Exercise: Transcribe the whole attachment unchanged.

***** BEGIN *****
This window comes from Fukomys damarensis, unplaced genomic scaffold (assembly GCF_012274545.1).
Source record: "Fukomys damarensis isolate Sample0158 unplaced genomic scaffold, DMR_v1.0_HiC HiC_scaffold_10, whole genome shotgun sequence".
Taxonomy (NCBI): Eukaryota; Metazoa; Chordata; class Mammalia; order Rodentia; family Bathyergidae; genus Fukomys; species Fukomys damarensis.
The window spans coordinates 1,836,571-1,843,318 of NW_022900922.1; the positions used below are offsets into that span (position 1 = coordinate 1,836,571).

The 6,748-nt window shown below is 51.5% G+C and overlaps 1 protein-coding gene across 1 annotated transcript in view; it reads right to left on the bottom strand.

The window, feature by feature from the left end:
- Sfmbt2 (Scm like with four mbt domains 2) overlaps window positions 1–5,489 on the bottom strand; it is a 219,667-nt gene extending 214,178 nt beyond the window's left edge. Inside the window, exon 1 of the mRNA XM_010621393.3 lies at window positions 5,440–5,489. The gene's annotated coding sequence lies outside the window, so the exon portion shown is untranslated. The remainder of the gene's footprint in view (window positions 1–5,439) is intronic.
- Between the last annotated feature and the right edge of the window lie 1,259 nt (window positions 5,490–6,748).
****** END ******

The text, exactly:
This window comes from Fukomys damarensis, unplaced genomic scaffold (assembly GCF_012274545.1).
Source record: "Fukomys damarensis isolate Sample0158 unplaced genomic scaffold, DMR_v1.0_HiC HiC_scaffold_10, whole genome shotgun sequence".
Taxonomy (NCBI): Eukaryota; Metazoa; Chordata; class Mammalia; order Rodentia; family Bathyergidae; genus Fukomys; species Fukomys damarensis.
The window spans coordinates 1,836,571-1,843,318 of NW_022900922.1; the positions used below are offsets into that span (position 1 = coordinate 1,836,571).

The 6,748-nt window shown below is 51.5% G+C and overlaps 1 protein-coding gene across 1 annotated transcript in view; it reads right to left on the bottom strand.

The window, feature by feature from the left end:
- Sfmbt2 (Scm like with four mbt domains 2) overlaps window positions 1–5,489 on the bottom strand; it is a 219,667-nt gene extending 214,178 nt beyond the window's left edge. Inside the window, exon 1 of the mRNA XM_010621393.3 lies at window positions 5,440–5,489. The gene's annotated coding sequence lies outside the window, so the exon portion shown is untranslated. The remainder of the gene's footprint in view (window positions 1–5,439) is intronic.
- Between the last annotated feature and the right edge of the window lie 1,259 nt (window positions 5,490–6,748).